This will be the first Father’s Day without my larger-than-life dad, who died a couple weeks before his 80th birthday last fall.
So when I got an email from author Dawn Lerman about her book My Fat Dad: A Memoir of Food, Love, and Family, With Recipes and saw the cover image of a portly guy in boxer shorts perched on a scale, I smiled and recognized my own “fat dad” in that picture.
I started reading the book and immediately was amazed at how alike our dads were. Both were about the same age and grew up in Chicago. While her dad was a successful advertising executive, making famous the slogans “Leggo my Eggo” and “Coke Is It,” my novelty gift salesman dad was always looking for the next big thing — he jumped on the yellow “smiley face” bandwagon but forever regretted passing on the Pet Rock.
Both our dads were also chasing the latest, hottest diet, hoping that it would be THE ONE to get them looking svelte in their leisure suits.
After swapping eerily similar family photos from our youth (“They could be brothers from another mother,” Dawn wrote), I talked with Dawn about the book, which sprung from her “New York Times” Fat Dad column, which runs in its Well section online.
How did your father’s weight-loss journey color your choice of becoming a nutrition consultant?
Each week he would discover a new miracle plan, and my mom and I were forced to eat whatever freeze-dried, saccharin-loaded concoction he was testing, so we would not to tempt him. The processed foods that filled our cabinets never satisfied me and always left me hungry for real nourishment.
But on Friday nights, I was never hungry. My maternal grandfather would pick me up for the weekend, and when we arrived at my grandparents’ home, the table was always set with beautiful china. There was always a pot of something cooking on the stove. When I walked into my grandmother’s kitchen, the delicious, warm, fragrant smell of homemade vegetable soups and just-baked muffins transformed my world. My grandmother, who was nicknamed Beauty, taught me how good it felt to be cared for, and how to care for others and myself through cooking. She was would say: “Good food is not fast, fast food is not good, and if you know how to cook for yourself, you will nourish yourself for life.”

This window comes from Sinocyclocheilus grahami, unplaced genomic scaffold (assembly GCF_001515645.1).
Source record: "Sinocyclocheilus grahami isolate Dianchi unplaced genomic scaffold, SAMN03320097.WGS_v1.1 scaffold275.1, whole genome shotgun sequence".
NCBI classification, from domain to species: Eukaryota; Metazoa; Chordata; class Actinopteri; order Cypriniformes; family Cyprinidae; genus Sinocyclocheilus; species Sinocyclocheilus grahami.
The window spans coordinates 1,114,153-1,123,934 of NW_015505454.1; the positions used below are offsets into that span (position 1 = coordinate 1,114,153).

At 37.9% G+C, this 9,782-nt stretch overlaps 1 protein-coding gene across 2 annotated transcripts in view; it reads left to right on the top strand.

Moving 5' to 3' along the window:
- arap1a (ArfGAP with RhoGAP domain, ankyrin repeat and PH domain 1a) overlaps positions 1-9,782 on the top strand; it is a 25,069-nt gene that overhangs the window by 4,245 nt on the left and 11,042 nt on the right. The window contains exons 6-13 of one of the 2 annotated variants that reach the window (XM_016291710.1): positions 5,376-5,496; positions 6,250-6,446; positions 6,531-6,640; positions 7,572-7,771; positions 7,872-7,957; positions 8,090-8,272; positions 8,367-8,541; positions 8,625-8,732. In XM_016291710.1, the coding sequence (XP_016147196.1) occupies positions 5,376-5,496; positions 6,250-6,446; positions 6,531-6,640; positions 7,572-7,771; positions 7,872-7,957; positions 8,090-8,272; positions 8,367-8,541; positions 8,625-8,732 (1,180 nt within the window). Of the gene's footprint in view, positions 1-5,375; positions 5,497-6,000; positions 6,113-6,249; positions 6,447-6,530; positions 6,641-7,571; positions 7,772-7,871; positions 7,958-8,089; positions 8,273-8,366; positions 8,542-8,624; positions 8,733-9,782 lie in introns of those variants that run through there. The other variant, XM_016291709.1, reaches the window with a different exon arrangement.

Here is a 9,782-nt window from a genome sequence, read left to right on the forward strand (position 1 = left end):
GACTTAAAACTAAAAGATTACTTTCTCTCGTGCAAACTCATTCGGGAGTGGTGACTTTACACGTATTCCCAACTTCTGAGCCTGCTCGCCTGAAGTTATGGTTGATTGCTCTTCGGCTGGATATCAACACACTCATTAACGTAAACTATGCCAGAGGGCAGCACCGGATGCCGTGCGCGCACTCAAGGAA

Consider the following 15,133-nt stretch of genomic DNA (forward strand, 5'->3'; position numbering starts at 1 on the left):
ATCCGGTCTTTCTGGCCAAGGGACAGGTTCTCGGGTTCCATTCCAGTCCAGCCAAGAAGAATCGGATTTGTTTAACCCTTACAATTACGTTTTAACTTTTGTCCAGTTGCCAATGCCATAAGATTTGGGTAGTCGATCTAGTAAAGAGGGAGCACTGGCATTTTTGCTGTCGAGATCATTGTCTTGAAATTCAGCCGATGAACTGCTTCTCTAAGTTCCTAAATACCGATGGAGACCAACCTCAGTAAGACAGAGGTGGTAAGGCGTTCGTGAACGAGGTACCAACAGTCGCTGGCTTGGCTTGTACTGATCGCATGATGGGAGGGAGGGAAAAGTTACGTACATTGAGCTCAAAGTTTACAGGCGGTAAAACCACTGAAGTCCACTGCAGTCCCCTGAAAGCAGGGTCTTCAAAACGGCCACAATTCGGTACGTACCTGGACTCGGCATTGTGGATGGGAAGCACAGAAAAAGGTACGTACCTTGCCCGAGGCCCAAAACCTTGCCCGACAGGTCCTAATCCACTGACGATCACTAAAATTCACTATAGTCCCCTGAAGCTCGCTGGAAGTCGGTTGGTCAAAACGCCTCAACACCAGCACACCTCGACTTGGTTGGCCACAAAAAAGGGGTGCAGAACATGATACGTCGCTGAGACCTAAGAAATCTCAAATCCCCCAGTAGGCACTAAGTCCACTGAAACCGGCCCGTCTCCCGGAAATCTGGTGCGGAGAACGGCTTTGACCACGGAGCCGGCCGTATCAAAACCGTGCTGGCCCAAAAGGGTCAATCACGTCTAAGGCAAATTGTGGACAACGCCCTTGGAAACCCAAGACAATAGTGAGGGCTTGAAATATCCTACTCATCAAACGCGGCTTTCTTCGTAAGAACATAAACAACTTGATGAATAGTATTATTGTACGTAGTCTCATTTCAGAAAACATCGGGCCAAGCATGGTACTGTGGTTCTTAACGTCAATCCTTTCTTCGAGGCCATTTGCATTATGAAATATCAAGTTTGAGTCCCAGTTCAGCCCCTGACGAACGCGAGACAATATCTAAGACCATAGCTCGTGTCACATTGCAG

Her words, along with my dad’s “eat everything or nothing” approach to yo-yo dieting, sparked my interest in good nutrition and cooking, which became my lifelong passion.
Watching your dad struggle with his weight, do you think that kept you from perhaps going down the same path?
I have always been health conscious, not weight conscious. Then and now I never liked processed foods. Eating healthy and cooking for myself even as a young child brought me a sense of stability in an environment that was very chaotic. My dad was very involved in the fast-paced lifestyle of advertising, my mom was caught up in the women’s movement of the 70s, and my 8-year-old sister was a child star — playing an orphan in the first national tour of the Broadway play “Annie.” Cooking and learning about different cultures and spices gave me a focus.
It’s kind of ironic how some of the most iconic food slogans and ads that your dad worked on were some of the most problematic foods for Americans (Pringles, KFC, soda). How do you feel about the turn toward more unprocessed foods, and how would your dad write a pitch for kale?
How would my dad write a pitch for kale? That is an interesting question — one that I bet he never pondered. But there are so many ways to prepare kale. I have made him kale chips with nutritional yeast and as a twist on his original slogan for Pringles, “Once you pop you can’t stop” — his response was, “Crunchy and cheesy — and no stopping is required!”
The book really illustrates your family’s complicated relationship with food — from Beauty’s love-filled recipes to your mom’s “cookies as affection” to even your dad’s Hamptons desperation blender diet food. As a nutritionist, how does your relationship with food color how you help your clients?
I try to help my clients see that food to be more than just the macronutrients, protein, fat and carbs from which it is composed. It is about the people you are with when you eat it, the source of your ingredients, and the love you put into every bite. I also have a passion for taking any family recipe and making it healthier. I hope readers can see that good food can taste good, and you don’t need to give up your traditional favorites if you are willing to exchange a few ingredients. (There is an index at the back of My Fat Dad that explains what you can use as a substitute for most of the basics that go into every recipe.)
What’s your dad’s favorite Father’s Day meal?
My dad is now vegan and 210 pounds. Some of his favorite meals involve dishes from his childhood. While he no longer eats meat or dairy, we have found ways to remake his mother, my Bubbe’s brisket with tempeh and blintzes with cashew cheese.
What are your favorite Father’s Day memories? —Gail